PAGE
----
“I was feeling a little odd and feeling a little funny, but I was determined to get my amendment passed and get through the day. So quietly at 9 p.m. I said, ‘Mr. Chairman, I really need to go home now.’ And he said, ‘Thank you, Kirsten, for staying.’ And so I leave, and that night, my water broke.”
Gillibrand laughed, “Thank God it did not break while I was there. That would’ve made my colleagues apoplectic. I don’t think they would’ve recovered from that.”
Her colleagues gave Gillibrand a standing ovation when the birth of her second son was announced on the House floor the next day.
The mom of two says her maternal instinct can sometimes come into play with her aides. When asked by host Amanda de Cadenet whether she’s able to hold onto her femininity in the male-dominated political world, Gillibrand replied, “I think strength is also being feminine. And I think being tough is also being feminine. … So I always feel in all my roles, whether I’m mothering my staff and making sure they’ve eaten breakfast, or whether I’m fighting for a bill on the Senate or House floor, those are all part of me being a woman.”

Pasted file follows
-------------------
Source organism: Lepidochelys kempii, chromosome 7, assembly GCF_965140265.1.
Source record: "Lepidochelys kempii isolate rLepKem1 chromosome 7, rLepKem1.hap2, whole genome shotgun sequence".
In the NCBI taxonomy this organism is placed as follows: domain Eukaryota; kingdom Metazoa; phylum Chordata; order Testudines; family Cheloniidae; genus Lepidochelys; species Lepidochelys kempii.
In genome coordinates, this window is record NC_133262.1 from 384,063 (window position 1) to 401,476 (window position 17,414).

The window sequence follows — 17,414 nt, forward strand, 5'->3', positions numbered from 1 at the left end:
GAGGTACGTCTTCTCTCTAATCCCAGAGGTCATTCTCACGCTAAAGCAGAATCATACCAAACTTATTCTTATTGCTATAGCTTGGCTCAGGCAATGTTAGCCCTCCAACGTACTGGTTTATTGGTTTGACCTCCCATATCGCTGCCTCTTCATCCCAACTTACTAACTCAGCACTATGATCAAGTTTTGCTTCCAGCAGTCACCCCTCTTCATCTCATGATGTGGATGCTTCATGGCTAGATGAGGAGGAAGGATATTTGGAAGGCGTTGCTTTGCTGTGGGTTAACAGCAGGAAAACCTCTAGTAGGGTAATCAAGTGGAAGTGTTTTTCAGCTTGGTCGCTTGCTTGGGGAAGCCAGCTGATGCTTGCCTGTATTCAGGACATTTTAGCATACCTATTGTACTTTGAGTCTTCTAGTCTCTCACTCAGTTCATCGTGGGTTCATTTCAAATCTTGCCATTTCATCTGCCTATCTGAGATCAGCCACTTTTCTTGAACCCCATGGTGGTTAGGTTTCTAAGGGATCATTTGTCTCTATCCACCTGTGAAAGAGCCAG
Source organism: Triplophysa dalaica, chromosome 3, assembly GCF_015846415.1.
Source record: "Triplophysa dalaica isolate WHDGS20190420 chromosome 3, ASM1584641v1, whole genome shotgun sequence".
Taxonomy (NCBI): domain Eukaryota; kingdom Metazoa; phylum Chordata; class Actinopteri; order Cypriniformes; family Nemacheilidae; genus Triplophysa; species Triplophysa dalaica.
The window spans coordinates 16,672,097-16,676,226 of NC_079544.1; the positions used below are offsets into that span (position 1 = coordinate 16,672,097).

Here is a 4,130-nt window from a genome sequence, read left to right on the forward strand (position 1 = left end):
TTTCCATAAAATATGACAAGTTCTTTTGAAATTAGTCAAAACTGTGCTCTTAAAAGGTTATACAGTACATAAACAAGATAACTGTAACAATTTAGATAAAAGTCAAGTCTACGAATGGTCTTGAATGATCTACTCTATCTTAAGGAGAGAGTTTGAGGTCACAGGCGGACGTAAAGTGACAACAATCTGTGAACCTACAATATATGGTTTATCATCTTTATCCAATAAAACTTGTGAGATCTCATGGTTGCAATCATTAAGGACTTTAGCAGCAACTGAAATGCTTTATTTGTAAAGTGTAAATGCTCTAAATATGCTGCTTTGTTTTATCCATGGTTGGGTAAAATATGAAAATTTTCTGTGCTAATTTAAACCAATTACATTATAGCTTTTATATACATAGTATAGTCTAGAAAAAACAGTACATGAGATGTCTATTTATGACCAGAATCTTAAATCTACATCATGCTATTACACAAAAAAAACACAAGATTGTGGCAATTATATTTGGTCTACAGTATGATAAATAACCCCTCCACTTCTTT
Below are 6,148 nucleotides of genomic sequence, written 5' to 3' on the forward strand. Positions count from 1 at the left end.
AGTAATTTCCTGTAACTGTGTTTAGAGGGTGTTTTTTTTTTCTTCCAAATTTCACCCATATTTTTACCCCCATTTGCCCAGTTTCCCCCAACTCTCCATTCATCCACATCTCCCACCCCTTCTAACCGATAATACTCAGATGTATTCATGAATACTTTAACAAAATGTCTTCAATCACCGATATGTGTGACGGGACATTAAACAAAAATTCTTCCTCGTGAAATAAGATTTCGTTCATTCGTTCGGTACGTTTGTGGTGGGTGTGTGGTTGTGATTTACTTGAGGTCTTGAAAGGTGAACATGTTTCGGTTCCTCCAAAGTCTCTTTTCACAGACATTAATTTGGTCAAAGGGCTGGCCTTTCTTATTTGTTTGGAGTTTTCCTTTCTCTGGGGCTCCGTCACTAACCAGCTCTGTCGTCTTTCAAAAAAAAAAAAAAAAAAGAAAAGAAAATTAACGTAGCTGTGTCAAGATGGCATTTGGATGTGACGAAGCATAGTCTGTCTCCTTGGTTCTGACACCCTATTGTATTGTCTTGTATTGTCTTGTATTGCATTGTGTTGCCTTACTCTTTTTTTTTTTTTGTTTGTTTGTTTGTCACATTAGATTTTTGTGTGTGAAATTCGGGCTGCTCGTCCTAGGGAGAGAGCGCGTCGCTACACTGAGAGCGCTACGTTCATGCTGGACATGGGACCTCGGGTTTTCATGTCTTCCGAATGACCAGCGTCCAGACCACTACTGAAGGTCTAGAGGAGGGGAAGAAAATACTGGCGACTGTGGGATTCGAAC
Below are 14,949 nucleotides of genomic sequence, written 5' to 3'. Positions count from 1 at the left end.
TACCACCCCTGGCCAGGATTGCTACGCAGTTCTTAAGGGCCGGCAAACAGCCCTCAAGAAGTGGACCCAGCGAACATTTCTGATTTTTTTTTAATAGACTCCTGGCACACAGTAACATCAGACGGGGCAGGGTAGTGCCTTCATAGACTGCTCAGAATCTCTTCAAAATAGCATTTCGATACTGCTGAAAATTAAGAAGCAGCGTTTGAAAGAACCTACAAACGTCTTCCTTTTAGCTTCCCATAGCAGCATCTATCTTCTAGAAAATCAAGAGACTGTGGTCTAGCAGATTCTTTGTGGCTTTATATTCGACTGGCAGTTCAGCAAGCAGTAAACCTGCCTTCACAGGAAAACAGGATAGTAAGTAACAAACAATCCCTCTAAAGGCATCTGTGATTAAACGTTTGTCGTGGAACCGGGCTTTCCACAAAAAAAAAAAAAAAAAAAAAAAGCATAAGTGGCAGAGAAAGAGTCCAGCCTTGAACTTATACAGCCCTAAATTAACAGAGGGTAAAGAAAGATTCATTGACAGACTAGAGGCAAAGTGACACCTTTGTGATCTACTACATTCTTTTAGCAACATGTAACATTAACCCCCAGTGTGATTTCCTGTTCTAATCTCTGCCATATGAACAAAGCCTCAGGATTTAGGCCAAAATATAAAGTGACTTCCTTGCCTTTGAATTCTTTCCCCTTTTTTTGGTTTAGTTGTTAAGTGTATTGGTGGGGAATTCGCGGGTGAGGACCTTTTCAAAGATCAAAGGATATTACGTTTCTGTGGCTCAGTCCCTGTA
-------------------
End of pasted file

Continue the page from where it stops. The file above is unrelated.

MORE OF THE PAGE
Gillibrand, who was elected to the Senate in 2009, says there’s a sense of camaraderie between women in Congress. She remembers attending a dinner during the first round of budget debates when another lawmaker caught her ear:
“[Sen. Susan Collins (R-Maine)] leans over to me at the dinner and says, ‘You know Kirsten, if you and I were negotiating the budget, it would’ve been done last week.’ And she’s exactly right, because we can reach agreement very easily.”